1976 Honda CB 750

I suppose my love affair with a motor on two wheels started in high school when I rode a mini-bike for the first time. It was at a friend's house and we'd spent all day getting the old Briggs & Stratton engine renning properly. What a fast and fun little machine. It was on that I also received my first traffic citations: speeding, no driver's license, and an unlicensed vehicle.

After high school I spied a 1966 Honda 305 Scrambler for sale for $500. I did the test ride and and negotiated a price but I remember I had to borrow a few dollars from my sister so I could close that deal. That was a fun bike. Plenty of power and worked well in the dirt as well as on the road. A bunch of us rode together frequently on bikes that included a Honda 450, a Honda 160, a Bultaco, and a Yamaha 175. Yep, a real bunch of hellions.

As I stated on the front page I did attempt a long trip on the 305 and a friend, the one with the Honda 450, and I headed up the California coast and made it just short of Santa Maria where we hit pretty strong head winds. I was trying to keep up and I think I must have leaned out the fuel mixture because the next thing I new I was running*, poorly, on one cyclinder. There was a hole in one piston about a 1/4-inch in diameter. We called my sister and she and a friend came up in a pickup and hauled us back to Long Beach.

I sold the bike when I went into the Army in the end of 1972 and when I returned to Long Beach, getting a motorcycle was high on my list of goals. I ran in to an old friend who was living with a guy who worked for Honda International. He had a CB 750 he'd been riding that he wanted to sell and it was exactly the kind of bike I wanted.

I rode it stock for quite a while but over time I experimented with a bunch of various add-ons. I tried longer forks and pull back handlebars with a rear lowering kit. I put a stepped seat on it and 2 into 1 exhaust on both sides. I swapped out some of the engine casings for chrome one and painted to cooling fins flat black.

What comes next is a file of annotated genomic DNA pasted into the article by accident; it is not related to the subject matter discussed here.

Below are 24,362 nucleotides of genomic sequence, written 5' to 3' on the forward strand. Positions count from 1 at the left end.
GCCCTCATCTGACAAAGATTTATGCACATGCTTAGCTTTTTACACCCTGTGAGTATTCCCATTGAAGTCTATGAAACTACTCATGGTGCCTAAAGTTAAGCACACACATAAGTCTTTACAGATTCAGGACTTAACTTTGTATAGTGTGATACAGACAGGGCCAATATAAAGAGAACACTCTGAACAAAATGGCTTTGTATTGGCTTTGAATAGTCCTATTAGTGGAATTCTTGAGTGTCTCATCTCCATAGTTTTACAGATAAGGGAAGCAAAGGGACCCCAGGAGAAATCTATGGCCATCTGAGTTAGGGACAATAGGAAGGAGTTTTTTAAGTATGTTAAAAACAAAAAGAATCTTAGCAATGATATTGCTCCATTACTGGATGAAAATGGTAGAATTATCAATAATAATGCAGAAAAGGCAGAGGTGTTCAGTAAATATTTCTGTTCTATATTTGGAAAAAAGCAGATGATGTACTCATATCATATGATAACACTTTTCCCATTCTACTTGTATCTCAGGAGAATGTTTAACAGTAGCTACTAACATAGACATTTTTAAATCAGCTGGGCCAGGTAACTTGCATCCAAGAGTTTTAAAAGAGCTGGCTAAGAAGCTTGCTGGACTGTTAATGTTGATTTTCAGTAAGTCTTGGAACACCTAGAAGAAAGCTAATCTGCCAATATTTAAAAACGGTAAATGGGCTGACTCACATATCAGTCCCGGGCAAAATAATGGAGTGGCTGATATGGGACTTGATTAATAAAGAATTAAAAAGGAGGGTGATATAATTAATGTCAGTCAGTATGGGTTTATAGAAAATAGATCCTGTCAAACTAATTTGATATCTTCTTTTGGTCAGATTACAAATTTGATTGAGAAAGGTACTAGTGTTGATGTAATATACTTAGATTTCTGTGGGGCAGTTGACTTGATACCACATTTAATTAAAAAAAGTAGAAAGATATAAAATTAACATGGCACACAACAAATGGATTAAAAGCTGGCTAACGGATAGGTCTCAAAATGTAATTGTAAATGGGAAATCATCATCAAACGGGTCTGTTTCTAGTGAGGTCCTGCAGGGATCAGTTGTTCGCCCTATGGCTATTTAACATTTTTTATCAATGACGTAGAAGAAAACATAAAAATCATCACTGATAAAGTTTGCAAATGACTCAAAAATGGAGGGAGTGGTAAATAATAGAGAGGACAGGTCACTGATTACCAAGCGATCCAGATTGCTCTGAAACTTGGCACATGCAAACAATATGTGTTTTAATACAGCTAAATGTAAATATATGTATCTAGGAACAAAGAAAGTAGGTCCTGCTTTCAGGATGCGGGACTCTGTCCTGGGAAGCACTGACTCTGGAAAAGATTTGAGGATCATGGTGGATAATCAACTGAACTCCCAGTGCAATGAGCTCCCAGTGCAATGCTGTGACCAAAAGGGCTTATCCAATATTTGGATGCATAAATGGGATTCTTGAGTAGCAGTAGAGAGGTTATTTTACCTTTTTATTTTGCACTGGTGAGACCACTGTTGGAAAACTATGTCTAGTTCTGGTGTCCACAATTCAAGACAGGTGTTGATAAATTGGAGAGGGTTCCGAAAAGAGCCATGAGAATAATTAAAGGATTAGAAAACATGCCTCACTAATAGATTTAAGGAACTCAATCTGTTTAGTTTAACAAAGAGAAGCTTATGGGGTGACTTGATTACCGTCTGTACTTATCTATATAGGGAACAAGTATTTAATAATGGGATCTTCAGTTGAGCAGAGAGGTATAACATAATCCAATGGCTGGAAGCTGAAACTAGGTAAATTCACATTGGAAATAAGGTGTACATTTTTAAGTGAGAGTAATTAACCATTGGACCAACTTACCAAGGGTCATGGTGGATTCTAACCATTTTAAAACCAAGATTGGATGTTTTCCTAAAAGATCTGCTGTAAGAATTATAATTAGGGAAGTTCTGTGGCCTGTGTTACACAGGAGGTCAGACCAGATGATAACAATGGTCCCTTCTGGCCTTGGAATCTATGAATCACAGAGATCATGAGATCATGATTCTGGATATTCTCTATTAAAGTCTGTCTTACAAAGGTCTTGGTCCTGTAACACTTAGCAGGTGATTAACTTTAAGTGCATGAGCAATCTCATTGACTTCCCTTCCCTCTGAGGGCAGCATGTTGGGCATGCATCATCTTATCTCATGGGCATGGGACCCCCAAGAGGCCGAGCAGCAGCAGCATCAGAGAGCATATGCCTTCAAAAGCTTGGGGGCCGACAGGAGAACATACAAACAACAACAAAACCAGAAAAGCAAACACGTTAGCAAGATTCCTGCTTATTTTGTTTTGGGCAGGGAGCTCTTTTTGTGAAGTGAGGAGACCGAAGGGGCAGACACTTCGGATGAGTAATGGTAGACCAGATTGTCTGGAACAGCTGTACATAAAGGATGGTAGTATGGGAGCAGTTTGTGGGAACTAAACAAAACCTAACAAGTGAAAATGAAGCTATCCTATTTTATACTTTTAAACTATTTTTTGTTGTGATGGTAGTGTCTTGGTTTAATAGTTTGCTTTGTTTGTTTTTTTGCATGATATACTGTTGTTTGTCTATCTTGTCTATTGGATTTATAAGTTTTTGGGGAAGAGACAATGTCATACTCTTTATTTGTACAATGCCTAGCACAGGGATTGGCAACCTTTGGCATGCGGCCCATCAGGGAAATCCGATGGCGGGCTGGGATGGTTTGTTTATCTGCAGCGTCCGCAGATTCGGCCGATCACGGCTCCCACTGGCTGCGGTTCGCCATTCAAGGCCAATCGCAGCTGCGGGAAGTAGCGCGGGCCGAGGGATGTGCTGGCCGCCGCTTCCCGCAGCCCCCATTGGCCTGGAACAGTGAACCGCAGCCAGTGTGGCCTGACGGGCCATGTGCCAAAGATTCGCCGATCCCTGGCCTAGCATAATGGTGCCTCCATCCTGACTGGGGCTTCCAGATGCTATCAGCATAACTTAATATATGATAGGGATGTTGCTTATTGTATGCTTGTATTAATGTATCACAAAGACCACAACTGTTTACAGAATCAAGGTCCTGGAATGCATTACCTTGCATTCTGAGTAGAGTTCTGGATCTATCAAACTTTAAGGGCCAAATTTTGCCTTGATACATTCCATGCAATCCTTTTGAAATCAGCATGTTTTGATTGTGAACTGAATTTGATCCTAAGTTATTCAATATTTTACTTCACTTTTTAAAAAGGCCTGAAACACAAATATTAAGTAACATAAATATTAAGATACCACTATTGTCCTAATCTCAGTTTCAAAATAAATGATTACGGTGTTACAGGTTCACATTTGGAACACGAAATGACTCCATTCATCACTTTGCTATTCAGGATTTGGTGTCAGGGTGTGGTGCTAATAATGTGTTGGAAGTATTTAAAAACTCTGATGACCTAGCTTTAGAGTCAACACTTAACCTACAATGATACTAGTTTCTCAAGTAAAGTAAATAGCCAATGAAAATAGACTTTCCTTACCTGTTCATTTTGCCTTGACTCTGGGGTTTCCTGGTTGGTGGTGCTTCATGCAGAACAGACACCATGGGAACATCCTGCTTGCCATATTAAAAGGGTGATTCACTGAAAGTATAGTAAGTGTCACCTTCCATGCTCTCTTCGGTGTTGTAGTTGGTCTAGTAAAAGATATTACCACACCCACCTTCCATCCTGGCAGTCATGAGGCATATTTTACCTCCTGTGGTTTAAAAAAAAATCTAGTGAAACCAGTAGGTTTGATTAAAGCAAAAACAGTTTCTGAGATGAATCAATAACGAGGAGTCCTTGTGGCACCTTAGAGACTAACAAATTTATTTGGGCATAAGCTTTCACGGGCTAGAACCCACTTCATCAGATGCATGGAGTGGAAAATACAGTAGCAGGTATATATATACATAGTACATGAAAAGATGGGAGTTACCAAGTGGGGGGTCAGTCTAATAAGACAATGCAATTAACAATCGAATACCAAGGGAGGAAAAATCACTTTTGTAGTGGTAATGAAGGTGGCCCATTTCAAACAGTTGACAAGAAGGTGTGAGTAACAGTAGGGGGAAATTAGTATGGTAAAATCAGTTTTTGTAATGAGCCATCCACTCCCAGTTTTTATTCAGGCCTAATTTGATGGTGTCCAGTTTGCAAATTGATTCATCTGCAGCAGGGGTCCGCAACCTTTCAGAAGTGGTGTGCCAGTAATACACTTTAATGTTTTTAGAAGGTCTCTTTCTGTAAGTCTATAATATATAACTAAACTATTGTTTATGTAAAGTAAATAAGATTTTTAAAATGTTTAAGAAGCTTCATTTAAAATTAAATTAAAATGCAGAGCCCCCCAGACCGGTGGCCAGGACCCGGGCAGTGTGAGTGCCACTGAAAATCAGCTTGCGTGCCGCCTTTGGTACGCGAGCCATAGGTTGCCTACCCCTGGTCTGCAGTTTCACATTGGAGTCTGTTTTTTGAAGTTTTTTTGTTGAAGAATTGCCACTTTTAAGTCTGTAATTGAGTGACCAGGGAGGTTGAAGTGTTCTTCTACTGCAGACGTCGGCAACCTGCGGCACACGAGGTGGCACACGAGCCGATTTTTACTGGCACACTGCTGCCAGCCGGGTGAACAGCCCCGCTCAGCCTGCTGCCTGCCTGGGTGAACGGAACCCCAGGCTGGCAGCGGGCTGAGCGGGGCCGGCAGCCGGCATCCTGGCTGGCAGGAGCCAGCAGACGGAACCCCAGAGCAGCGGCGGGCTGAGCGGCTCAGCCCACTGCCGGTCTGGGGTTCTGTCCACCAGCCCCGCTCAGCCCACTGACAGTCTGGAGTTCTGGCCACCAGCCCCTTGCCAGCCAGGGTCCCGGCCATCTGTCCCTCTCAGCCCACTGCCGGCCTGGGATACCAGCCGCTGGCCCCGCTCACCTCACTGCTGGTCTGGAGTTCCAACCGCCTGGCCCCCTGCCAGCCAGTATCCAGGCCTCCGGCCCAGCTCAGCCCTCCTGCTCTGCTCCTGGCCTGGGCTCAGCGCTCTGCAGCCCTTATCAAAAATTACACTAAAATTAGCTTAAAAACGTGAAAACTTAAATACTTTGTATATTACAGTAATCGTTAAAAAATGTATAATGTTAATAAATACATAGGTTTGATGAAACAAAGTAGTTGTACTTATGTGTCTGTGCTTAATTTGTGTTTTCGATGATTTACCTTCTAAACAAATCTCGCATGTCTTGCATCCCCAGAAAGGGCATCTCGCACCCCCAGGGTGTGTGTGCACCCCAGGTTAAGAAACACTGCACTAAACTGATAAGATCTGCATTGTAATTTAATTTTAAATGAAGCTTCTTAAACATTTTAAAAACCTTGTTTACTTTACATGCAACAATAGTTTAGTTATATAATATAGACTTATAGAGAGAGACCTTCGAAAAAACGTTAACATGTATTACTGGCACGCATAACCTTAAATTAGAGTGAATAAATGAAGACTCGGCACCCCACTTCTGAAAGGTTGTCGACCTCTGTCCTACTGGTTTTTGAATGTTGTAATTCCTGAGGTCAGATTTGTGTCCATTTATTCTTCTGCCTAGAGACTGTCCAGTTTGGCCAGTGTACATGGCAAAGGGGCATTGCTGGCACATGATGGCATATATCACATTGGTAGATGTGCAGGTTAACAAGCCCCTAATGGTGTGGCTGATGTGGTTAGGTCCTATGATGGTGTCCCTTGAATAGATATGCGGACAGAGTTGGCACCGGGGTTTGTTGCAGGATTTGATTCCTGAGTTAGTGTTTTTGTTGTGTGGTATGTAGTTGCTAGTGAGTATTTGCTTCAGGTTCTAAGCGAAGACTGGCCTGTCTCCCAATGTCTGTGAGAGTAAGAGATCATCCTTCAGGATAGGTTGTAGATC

I put over 50,000 miles on that bike with numerous long day trips and quite a few touring trips. The longest was in 1979 where I went around most of the lower 48 and even went up into Ontaria, Canada. Another long trip I did with my sister, she had a Honda 550, and we went from Long Beach up to Glacier National Park and then into Alberta's Waterton Lakes and stopped up in Fernie, B.C. to meet up with a bunch of Cannadian friends. With them, which consisted of a couple on a Harley and another guy on a Kawasaki, we headed back into the states. The Kawasaki headed south toward Idaho and we went to Spokane where the Harley was scheduled to has some work done. After a short stay there we followed the Columbia River out to the coast and had a nice ride along the ocean all the way back to Southern California.

That Honda was a great bike and never let me down until on one trip, I forget where I was going but planned to be gone for a week, I had transmission trouble in San Bernadino. I was passing a bus on the freeway and all the sudden I head, and felt, and very nasty mechanical sound. I pulled in the clutch, killed the engine, and coasted to the shoulder. I started it up and it sounded fine but I could tell the tranny was gone. It took a bunch of fiddling but I finally got it in third gear and road it home on surface streets.

Disassembly revealed that the primary chain tensioner was shot and it allowed the chain too much flex and it had clipped a gusset in the aluminum casting of the transmission case. That piece migrated into the area of the shift forks and that was the end of that. I bought a gasket set and a bunch of other parts with the intent to rebuild it, but I got a bit over my head and was also looking at the arrival of first child, a house that needed a ton of work, etc. I decided to box it up and get back to it later. I thin that was about 1986.

Move ahead to 2012 and son #2 is into motorcycles and has a Honda crotch rocket. He's going to a technical school for automotive technician and has turned into a most excellent mechanic. He prodes me to do something with the old 750 that is sitting in our back shed, just as he had done to get me motivated to drag out the Volvo PV544 that had been in the same shed for years.

The short version of the story is that the surface rust on much of the engine was pretty bad and I still needed a bottom end so we opted for buying an engine, a 1972, off eBay. I think it's a good engine but, do to some other issues, I had to swap out the valve train portion of the head with parts I'd accumulated a few decades ago. As of this writing (Jan. '13) the engine is all together and sitting in a freshly powder coated frame. The swing arm and rear wheel is on and the front forks and handlerbars are on so it actually looks like a motorcycle again. When spring arrive and the weather warms up, it will be time to tinker again.